Interplay between climate and health

What does immunization have to do with climate change?

Reda Sadki Global health, Thinking aloud

With climate-driven shifts in disease patterns and emerging health threats, the need for a robust immunization infrastructure is more obvious than ever. As the demand for both existing and novel vaccines rises in response to an expanding disease burden and new health threats, immunization staff will inevitably play a key role. Immunization staff, trusted health advisors to communities, already stand as sometimes-overburdened but always critical actors in resilient health systems. These professionals, entrusted with administering vaccines, contribute to preventing disease outbreaks and maintaining population health. Furthermore, their direct engagement with local communities, their intimate understanding of community health concerns, and their role as trusted advisors position them to recognize and respond to emerging health needs. The role of immunization and other primary health care (PHC) staff as health educators becomes increasingly pertinent in a changing climate. By leveraging their experience in working with communities to understand and accept health interventions, …

Learning for knowledge creation WHO Scholar programme

Learning for Knowledge Creation: The WHO Scholar Program

Reda Sadki Global health, Learning strategy, Scholar Approach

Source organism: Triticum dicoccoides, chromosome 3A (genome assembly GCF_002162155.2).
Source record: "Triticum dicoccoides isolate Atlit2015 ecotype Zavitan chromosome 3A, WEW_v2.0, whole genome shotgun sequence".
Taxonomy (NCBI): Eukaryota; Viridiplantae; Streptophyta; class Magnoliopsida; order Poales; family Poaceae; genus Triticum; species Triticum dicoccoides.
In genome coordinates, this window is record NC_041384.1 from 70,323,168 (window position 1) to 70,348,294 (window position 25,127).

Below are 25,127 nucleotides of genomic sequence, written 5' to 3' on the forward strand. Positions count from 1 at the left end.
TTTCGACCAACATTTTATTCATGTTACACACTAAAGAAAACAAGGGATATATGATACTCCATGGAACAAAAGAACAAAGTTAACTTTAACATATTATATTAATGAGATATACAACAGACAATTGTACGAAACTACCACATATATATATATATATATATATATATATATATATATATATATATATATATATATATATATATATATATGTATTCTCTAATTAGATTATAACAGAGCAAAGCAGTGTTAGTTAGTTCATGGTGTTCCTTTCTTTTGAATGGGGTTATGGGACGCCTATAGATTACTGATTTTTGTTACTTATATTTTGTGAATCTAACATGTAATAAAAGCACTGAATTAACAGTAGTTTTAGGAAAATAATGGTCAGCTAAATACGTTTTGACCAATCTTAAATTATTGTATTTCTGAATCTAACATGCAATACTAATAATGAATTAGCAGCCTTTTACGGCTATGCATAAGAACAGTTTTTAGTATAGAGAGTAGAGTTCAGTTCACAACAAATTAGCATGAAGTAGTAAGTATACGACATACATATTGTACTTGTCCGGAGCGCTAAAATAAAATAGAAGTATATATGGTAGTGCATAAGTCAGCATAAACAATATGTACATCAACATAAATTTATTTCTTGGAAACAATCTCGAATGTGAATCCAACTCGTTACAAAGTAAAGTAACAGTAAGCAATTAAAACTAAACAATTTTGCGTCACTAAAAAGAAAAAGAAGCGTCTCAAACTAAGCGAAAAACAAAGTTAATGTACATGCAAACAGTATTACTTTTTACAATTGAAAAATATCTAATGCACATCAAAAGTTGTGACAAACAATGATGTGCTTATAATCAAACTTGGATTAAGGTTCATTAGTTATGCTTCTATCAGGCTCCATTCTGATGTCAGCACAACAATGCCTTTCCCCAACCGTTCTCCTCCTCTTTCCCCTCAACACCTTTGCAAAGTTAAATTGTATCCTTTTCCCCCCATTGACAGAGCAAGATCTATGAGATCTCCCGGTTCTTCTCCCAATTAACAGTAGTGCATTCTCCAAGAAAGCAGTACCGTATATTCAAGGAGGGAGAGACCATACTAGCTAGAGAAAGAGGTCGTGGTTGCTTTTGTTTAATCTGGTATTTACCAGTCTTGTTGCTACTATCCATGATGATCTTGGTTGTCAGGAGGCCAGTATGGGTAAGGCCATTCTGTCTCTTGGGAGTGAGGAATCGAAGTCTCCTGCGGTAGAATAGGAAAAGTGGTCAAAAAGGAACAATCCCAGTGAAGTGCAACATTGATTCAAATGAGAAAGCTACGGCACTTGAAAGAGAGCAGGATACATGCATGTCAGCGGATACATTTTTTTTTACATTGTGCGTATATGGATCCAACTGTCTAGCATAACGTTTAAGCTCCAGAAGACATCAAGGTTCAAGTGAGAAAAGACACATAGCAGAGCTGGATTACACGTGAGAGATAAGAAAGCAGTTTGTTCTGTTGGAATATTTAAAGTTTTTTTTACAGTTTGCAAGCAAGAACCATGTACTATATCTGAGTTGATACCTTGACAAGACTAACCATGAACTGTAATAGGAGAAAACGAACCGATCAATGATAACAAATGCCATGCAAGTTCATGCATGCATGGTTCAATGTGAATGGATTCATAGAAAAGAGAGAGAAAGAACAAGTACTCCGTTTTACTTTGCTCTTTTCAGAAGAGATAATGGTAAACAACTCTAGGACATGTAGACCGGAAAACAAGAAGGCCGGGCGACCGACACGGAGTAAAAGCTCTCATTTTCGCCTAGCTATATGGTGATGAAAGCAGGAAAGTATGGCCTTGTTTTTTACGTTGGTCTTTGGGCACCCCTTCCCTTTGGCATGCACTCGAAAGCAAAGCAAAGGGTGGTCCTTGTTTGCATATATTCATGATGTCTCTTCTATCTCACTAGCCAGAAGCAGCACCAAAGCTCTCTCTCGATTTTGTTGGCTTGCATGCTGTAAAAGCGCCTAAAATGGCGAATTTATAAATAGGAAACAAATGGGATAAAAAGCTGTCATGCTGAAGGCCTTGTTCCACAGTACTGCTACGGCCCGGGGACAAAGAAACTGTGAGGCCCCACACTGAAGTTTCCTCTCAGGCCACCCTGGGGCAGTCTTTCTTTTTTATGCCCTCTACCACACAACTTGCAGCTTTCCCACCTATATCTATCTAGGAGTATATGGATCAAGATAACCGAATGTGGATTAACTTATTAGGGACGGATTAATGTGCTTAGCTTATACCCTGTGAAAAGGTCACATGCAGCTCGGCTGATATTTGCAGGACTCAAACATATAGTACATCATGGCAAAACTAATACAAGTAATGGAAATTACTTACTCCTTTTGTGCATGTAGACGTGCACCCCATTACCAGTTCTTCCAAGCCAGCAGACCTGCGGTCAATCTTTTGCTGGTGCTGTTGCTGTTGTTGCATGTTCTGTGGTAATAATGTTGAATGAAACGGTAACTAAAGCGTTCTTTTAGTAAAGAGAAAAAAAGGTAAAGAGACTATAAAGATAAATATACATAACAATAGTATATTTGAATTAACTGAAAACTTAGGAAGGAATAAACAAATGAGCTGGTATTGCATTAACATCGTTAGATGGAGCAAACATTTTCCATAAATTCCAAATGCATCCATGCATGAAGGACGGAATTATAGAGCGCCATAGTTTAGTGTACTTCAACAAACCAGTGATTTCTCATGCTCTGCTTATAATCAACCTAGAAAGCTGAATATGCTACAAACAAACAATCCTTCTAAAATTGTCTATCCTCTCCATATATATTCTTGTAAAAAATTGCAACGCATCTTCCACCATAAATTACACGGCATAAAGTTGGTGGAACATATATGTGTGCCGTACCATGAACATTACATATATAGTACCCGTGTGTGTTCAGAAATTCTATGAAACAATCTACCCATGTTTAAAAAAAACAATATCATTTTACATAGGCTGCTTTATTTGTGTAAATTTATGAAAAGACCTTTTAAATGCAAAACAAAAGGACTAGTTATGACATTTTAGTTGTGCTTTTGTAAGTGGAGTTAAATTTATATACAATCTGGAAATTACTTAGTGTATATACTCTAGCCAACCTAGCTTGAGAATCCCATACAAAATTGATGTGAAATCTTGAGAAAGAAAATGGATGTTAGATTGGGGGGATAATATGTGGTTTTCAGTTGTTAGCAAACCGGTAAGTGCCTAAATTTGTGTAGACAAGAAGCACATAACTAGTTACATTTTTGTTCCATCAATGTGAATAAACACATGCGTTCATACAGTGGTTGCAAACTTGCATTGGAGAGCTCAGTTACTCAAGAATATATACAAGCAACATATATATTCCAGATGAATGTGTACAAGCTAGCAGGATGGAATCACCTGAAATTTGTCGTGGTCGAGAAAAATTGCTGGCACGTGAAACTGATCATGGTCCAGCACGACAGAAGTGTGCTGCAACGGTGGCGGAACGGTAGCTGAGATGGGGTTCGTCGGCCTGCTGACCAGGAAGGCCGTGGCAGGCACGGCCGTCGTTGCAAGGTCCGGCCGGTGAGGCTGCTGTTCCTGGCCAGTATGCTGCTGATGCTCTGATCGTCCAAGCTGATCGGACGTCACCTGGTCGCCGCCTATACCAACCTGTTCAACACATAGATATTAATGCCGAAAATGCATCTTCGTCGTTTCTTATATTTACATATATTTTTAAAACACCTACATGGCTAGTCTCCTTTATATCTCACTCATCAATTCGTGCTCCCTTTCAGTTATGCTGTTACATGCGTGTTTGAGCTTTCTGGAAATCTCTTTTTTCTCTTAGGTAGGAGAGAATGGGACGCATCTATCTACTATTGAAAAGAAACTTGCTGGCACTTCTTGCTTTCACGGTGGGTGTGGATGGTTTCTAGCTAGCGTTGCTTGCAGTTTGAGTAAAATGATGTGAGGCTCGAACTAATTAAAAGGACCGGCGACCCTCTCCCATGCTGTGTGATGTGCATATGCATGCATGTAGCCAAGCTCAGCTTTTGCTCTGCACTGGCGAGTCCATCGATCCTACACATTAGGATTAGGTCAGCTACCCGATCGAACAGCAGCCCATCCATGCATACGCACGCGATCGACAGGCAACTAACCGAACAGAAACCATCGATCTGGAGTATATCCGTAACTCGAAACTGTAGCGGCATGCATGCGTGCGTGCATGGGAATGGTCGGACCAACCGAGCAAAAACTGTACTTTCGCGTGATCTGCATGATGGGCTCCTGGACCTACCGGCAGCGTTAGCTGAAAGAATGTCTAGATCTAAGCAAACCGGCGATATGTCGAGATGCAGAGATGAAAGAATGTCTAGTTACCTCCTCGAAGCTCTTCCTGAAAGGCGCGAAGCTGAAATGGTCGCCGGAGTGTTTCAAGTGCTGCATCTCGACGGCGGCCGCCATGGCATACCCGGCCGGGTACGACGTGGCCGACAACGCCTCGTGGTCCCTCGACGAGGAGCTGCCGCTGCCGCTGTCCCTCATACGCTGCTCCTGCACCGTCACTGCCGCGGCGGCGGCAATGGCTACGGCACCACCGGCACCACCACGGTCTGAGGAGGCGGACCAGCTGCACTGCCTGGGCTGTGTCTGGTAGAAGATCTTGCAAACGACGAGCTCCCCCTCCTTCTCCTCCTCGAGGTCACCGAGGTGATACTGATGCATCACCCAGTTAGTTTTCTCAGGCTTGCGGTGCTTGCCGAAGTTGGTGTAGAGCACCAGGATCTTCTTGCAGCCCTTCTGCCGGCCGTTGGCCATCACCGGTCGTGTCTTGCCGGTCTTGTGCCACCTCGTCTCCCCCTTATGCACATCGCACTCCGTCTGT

Excerpted from: Victoria J. Marsick, Rachel Fichter, Karen E. Watkins, 2022. From Work-based Learning to Learning-based Work: Exploring the Changing Relationship between Learning and Work, in: The SAGE Handbook of Learning and Work. SAGE Publications. Reda Sadki of The Geneva Learning Foundation (TGLF), working with Jhilmil Bahl from the World Health Organization (WHO) and funding from the Bill and Melinda Gates Foundation, developed an extraordinary approach to blending work and learning. The program started as a series of digitally offered courses for immunization personnel working in various countries, connecting in-country central planners, frontline workers, and global actors. The program was designed to address five common problems in training (Sadki, 2018): the inability to scale up to reach large audiences; the difficulty in transferring what is learned; the inability to accommodate different learners’ starting places; the need to teach learners to solve complex problems; and the inability to develop sufficient expertise …